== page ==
Bridging the gap in life expectancy of the aborigines in Taiwan

Chi Pang Wen, Shan P. Tsai, Yaw Tang Shih, Wen Shen Isabella Chung

Research output: Contribution to journalArticlepeer-review

32 Scopus citations


Background. Similar to the general population in Taiwan, the health of aborigines has steadily improved over the last 30 years, but the gap remains wide, especially in males, despite an infusion of substantial medical resources. The objectives of this study are to quantify the contribution of major causes of death to the gap in life expectancy and to propose initiatives to bridge the health gap between aborigines and the general population. Methods. This study included residents (slightly over 200 000) from 30 'aboriginal townships' in Taiwan. The gap in life expectancy between aborigines and the general population was analysed by decomposing these gaps according to major causes of deaths. This analysis quantifies the contribution of different causes of deaths to the gap in life expectancy between the two populations. Results. The overall mortality of aborigines in these townships was approximately 70% higher than the respective male and female general populations over the past 30 years. Mortality from infectious disease, cirrhosis of the liver, accidents, and suicide are substantially higher than the general population. The gap in life expectancy at birth in males was 8.5 years during 1971-1973, increasing to 13.5 years by 1998-2000, however, the gap in females remained relatively stable (8.0 years and 8.4 years, respectively). Of the 13.5-year difference in life expectancy in males, the differential mortality from diseases of the digestive system (mainly due to cirrhosis of the liver), accidents (from both motor vehicle and non-motor vehicle accidents), and infectious and parasitic disease contributed half (50%) of the gap in life expectancy. In females, the above primarily preventable causes of deaths accounted for 41% of the life expectancy gap. Conclusions. Based on the findings of this study, we suggest that future focus should be in the area of primary prevention in order to reduce the incidence of infectious and parasitic diseases, liver cirrhosis, and accidents.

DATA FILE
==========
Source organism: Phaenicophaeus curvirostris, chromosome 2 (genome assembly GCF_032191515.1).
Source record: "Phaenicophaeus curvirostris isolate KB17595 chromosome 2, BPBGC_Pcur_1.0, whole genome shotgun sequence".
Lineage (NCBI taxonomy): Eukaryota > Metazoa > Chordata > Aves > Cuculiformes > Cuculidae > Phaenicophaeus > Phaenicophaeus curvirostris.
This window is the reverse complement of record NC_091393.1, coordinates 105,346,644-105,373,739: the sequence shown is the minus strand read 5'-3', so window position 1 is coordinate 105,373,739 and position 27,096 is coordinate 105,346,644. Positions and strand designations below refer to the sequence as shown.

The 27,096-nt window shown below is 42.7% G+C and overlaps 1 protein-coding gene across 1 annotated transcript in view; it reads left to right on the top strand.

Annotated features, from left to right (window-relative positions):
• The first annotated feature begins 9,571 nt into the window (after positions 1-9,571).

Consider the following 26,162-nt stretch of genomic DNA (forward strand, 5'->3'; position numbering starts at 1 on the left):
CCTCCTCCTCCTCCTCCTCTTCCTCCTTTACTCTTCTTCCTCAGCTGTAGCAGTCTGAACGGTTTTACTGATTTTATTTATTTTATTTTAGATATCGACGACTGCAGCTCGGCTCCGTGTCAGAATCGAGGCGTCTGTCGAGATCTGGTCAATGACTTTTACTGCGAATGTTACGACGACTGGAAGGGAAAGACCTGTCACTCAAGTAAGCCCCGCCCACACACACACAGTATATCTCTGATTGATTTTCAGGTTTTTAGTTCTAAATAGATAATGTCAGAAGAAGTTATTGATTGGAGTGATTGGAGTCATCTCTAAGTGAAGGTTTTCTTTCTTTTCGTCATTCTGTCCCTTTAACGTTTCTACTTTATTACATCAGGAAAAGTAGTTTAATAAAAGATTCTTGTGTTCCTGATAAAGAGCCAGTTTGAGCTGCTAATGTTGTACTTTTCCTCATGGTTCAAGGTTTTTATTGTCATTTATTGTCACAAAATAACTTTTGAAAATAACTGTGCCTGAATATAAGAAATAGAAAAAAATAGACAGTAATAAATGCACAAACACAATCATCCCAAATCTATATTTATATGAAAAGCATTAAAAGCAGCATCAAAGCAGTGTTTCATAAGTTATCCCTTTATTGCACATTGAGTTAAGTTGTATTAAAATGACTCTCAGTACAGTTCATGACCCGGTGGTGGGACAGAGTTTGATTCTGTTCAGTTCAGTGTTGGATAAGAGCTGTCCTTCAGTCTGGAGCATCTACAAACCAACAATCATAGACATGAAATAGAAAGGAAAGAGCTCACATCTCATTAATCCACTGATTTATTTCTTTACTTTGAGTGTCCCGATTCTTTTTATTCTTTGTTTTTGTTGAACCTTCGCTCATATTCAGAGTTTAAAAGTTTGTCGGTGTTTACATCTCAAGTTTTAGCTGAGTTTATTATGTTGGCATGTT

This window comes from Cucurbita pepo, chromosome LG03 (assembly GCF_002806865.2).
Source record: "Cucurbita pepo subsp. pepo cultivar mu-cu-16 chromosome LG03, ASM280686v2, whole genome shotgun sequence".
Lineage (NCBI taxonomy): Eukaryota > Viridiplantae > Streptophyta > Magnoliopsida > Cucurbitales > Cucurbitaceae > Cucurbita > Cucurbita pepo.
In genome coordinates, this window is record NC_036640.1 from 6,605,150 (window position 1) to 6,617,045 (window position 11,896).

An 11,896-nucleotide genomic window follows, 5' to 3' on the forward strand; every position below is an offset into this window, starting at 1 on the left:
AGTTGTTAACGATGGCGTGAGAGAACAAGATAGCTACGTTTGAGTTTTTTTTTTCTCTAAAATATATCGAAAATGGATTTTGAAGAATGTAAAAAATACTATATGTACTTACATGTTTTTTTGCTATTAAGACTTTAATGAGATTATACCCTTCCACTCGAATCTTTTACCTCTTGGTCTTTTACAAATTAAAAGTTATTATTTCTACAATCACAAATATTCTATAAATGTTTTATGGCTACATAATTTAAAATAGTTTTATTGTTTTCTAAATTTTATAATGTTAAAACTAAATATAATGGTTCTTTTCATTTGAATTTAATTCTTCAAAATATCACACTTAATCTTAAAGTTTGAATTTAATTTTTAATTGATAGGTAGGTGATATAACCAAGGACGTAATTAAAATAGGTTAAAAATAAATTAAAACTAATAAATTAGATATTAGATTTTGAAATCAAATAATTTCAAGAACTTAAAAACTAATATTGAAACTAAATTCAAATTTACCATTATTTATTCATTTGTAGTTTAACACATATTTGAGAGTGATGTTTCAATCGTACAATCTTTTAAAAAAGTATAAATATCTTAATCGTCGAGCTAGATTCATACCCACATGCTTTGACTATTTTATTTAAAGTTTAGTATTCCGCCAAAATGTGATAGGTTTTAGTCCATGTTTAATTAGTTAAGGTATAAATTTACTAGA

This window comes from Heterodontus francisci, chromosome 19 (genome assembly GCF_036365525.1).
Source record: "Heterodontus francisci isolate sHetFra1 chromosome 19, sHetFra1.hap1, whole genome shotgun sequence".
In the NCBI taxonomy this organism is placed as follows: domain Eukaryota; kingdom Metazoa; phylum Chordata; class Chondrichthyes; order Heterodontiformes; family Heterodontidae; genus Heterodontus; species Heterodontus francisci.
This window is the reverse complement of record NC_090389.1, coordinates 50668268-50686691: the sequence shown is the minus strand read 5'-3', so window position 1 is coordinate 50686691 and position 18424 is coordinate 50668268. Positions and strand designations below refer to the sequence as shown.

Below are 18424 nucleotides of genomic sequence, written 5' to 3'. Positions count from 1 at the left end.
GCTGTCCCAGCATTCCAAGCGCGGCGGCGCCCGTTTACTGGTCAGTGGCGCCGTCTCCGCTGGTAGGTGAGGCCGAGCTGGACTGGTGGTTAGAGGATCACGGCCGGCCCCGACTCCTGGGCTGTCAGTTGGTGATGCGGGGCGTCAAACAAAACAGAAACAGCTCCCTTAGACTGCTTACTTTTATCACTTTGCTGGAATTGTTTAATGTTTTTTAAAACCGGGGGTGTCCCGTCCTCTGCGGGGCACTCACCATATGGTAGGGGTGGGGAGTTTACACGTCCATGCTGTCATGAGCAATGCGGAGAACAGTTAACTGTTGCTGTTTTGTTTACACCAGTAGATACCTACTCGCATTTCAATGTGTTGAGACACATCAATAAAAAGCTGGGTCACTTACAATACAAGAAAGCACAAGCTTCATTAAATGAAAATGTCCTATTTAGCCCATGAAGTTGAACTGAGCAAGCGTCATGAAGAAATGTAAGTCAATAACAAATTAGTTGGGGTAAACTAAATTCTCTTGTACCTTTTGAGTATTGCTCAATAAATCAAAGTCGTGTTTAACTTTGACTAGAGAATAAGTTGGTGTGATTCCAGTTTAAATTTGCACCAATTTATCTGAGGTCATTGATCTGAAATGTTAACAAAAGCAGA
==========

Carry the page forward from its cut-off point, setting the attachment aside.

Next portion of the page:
Original languageEnglish (US)
Pages (from-to)320-327
Number of pages8
JournalInternational Journal of Epidemiology
Issue number2
StatePublished - Apr 2004
Externally publishedYes


  • Aborigines
  • Life expectancy gap
  • Mortality
  • Primary prevention

ASJC Scopus subject areas

  • Epidemiology


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